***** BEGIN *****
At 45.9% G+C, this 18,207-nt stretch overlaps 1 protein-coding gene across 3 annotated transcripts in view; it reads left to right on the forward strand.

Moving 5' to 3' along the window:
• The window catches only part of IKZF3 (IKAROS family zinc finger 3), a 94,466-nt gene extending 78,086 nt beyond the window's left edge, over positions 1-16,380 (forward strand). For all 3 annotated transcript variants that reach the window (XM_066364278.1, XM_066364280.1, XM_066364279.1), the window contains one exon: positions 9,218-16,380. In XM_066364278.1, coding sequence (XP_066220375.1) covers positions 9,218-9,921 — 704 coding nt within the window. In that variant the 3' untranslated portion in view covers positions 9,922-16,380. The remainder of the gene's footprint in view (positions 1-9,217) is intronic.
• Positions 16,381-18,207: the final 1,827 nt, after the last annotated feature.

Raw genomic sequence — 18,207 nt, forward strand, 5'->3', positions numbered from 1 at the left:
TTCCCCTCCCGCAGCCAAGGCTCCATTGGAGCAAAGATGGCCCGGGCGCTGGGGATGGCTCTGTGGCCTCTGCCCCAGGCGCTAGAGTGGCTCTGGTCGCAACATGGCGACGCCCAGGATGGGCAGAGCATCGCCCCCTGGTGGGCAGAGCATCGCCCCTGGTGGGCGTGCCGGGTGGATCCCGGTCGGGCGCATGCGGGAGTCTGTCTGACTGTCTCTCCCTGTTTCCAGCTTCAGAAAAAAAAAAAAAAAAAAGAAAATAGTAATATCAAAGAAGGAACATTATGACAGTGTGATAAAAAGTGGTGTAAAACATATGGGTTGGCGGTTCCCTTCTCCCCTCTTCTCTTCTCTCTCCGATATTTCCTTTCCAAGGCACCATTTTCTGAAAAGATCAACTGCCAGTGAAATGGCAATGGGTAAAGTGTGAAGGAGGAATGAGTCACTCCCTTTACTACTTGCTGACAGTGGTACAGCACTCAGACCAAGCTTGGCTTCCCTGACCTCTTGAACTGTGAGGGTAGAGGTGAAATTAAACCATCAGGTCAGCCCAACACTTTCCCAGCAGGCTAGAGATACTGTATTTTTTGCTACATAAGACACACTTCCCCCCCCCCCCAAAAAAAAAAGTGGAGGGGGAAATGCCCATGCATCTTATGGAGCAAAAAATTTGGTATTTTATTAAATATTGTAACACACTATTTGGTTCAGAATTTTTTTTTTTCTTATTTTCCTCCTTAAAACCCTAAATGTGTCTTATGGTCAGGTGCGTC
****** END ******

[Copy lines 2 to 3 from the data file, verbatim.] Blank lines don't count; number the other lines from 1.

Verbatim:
Moving 5' to 3' along the window:
• The window catches only part of IKZF3 (IKAROS family zinc finger 3), a 94,466-nt gene extending 78,086 nt beyond the window's left edge, over positions 1-16,380 (forward strand). For all 3 annotated transcript variants that reach the window (XM_066364278.1, XM_066364280.1, XM_066364279.1), the window contains one exon: positions 9,218-16,380. In XM_066364278.1, coding sequence (XP_066220375.1) covers positions 9,218-9,921 — 704 coding nt within the window. In that variant the 3' untranslated portion in view covers positions 9,922-16,380. The remainder of the gene's footprint in view (positions 1-9,217) is intronic.